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Recommendations for Computers and Accessories for Undergraduates
Please read below to find out our recommendations for computing components.
If you want to skip all the discussion, you can find the recommendations for an average user in red.
Laptop or Desktop?
We are asked about this often. The majority of incoming students have laptops when they arrive. Laptops offer easier portability and take up a lot less space. However, they are generally more expensive and replacement of individual parts becomes more difficult. Desktops offer more flexibility for adding new hardware and troubleshooting hardware problems. However, moving a desktop computer to a services desk for assistance becomes more difficult. More advanced users might choose to have both a laptop and desktop.
For the average user, we recommend a laptop.
Mac/Apple or PC?
This is another question we are asked often. With only a handful of individual computer exceptions, our open labs in the Engineering school run Windows operating systems. We are seeing an increase in the number of students who use the Mac platform for their regular needs. However, many of the software packages used in the Engineering school are only available for Windows. Students with Apple computers are often able to find other ways to accommodate their class needs while still using the Mac OS as their primary operating system. These methods include Boot Camp, VMware Fusion, and Parallels.
For the average user, we recommend a PC running Windows 10 or later.
The limitations of most of the computers we work with usually will not be processing power. When a user finds that things are running slowly on their system, other factors should be considered. The processors that come as the default option on newer computers are usually more than enough to handle the needs of the average computer user. Projects that require high powered computing are usually run on servers or clusters here.
The most common processors available now are Intel and AMD. For all typical uses, there is no obvious performance difference between the two brands.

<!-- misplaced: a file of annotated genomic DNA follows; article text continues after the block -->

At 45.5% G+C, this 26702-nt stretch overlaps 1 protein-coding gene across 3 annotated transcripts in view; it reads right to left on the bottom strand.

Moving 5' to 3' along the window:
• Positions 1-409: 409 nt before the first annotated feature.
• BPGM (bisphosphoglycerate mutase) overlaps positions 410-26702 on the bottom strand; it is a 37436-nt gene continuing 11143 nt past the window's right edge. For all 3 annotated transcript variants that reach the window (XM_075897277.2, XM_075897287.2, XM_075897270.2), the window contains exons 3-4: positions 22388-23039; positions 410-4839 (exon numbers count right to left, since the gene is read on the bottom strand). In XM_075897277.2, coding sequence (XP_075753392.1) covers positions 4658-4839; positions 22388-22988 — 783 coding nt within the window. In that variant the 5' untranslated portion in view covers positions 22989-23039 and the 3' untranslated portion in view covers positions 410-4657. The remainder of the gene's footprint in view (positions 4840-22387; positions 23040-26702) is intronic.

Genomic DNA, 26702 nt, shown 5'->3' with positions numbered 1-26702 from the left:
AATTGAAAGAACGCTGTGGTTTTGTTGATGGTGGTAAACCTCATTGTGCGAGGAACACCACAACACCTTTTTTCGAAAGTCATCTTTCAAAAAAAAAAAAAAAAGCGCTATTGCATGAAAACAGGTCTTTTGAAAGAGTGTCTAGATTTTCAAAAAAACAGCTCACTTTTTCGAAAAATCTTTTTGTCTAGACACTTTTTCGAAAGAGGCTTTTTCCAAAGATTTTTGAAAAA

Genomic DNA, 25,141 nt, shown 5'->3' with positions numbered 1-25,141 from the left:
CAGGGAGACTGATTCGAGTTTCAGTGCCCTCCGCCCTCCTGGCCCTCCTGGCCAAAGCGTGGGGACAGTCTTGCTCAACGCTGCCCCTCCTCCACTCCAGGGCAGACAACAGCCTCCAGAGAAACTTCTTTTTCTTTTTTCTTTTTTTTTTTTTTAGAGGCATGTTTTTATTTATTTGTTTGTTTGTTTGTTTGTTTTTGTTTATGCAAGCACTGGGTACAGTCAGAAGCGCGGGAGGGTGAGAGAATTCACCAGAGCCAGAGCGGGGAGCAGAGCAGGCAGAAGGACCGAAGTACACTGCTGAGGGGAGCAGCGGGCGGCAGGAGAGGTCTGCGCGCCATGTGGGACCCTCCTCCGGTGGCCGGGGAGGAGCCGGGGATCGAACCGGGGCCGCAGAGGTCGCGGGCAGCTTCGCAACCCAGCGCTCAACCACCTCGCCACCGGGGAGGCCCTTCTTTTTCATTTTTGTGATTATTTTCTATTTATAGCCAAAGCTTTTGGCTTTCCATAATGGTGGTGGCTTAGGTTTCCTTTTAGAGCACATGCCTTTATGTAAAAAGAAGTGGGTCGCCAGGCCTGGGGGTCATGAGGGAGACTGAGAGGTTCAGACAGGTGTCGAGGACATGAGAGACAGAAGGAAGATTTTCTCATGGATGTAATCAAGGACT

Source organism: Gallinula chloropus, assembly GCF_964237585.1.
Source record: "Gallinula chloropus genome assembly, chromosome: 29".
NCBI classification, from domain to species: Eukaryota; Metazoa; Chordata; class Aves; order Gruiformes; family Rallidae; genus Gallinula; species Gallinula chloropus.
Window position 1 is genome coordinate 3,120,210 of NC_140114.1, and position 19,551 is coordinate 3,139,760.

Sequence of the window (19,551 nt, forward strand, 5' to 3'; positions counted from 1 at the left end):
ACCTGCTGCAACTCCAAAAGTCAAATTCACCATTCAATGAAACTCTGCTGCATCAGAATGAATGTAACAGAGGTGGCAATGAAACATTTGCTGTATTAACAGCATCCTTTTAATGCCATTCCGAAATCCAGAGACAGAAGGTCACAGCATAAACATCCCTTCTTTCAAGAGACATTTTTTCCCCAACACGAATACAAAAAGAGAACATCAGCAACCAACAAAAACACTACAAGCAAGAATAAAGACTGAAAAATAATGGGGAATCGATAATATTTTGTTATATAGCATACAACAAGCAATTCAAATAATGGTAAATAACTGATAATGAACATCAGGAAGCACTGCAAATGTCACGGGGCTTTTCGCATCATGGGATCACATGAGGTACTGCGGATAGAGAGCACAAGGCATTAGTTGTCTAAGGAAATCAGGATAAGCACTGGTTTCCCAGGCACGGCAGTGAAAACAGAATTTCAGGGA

For the average user, we recommend an Intel Core i7.
Most of the programs we’ll be running will be the limited by this. Computers without a reasonable amount of RAM (random access memory) will load slowly and run programs poorly.
For the average user, we recommend 8 to 16GB of RAM.
Hard Drives and Storage
When people think of their storage, they’re often thinking in terms of capacity. Each person will have different storage needs. Music takes up a lot of space. Videos take up even more. Photographs stored at a decent resolution take up some amount in between. On the other hand, Word documents are extremely small.
There are two other important factors to consider. The first of those is speed. Hard drive speed is measured in RPMs (Revolutions Per Minute). Solid state hard drives (SSDs) are fairly common now and use solid state memory for storage, so there is no need for a measure of RPMs. These are the fastest, and the prices are dropping like crazy. From an end user perspective the hard drive speed shows in boot time, application launch time, and data copy rates.
The final consideration is backup storage. It’s a good idea to have some type of external storage device (a flash drive or external hard drive) to store a copy of important data.
For the average user, we recommend a 250GB 7200RPM HDD or ~250GB SSD and an external USB drive for backups.
Most computers come with a graphics card that is built in (“on board,” “standard VGA,” or "standard hdmi"). With the standard VGA or HDMI outputs, if you’re using a typical LCD monitor, doing word processing, browsing YouTube, or doing some basic video editing, things will look pretty good. A noticeable difference comes when the user starts to expect more to happen on the screen, whether that be running video games, displaying on an extremely large screen/monitor, or any other form of intensive video operation. The more of these operations a user expects to perform, the better their graphics card should be.
For the average user, we recommend the default graphics card option, which may be standard VGA or standard HDMI.
It’s becoming less common for computers to come with some form of optical drive. Software, music, and videos can still come in optical disc form, but are often available by download. Some computers, like netbooks and the MacBook Air, don't have the option to add an internal DVD drive. In either case, you have the option to purchase an additional drive.
For the average user, we recommend purchasing an external DVD drive if the need or desire arises to use optical media on a regular basis.
Many students come in asking about what they should purchase in advance. Much like text books, this isn’t something that can be easily answered unless you know what the course instructor requires. The Engineering school has computer labs in place for typical student needs. Many of the course software packages are either free (see terpware.umd.edu) or covered under campus licensing agreements for all of our students.
For the average user, we recommend looking on Terpware for discounted pricing of key packages like Microsoft Office and purchasing software elsewhere only as needed.
Other Useful Resources
Once you’ve received a directory username and password, you can visit the Academic Computing for Terps site to build and purchase a laptop.
The Terpware site gives you access to plenty of discounted or free software that you will need for your course work.
The Terrapin Technology Store allows for walk-ins, so you can view items in person before purchasing them. They are located on the first floor of McKeldin Library, on campus.